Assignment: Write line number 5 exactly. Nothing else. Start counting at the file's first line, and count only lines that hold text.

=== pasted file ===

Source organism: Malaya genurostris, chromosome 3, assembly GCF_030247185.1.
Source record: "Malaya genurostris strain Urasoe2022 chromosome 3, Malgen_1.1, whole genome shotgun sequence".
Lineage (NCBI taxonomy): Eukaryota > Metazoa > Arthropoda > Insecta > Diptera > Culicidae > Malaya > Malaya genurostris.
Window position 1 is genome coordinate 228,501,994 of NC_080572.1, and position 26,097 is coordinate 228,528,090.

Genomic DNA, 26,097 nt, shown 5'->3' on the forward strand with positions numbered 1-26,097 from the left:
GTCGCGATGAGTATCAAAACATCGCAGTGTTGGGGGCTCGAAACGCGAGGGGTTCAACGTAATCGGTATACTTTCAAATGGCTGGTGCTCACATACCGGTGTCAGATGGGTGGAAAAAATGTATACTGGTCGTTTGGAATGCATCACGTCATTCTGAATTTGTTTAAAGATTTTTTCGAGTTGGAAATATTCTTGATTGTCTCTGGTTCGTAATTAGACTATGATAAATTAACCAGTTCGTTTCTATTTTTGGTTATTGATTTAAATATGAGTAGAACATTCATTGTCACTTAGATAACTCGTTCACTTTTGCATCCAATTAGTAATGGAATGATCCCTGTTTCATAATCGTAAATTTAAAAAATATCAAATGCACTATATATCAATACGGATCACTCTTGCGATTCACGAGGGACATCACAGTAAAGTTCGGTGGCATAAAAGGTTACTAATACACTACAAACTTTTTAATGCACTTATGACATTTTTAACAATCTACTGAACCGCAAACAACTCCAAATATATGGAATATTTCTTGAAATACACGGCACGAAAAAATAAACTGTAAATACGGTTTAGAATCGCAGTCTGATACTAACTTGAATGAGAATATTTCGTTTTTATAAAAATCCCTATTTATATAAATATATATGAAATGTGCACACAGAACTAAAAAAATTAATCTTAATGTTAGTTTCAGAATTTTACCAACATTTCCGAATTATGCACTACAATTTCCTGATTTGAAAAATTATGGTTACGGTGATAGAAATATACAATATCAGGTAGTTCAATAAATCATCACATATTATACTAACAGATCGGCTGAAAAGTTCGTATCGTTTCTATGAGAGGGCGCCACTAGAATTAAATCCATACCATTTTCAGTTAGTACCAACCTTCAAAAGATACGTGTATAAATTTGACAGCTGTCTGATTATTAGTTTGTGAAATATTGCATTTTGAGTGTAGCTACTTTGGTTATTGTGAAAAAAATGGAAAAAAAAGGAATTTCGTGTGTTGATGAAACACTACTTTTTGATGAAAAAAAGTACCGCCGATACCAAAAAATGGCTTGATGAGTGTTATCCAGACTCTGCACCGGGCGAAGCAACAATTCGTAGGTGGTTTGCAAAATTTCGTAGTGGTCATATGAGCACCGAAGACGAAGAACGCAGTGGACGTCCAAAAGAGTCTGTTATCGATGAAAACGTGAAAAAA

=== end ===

Genomic DNA, 26,097 nt, shown 5'->3' on the forward strand with positions numbered 1-26,097 from the left: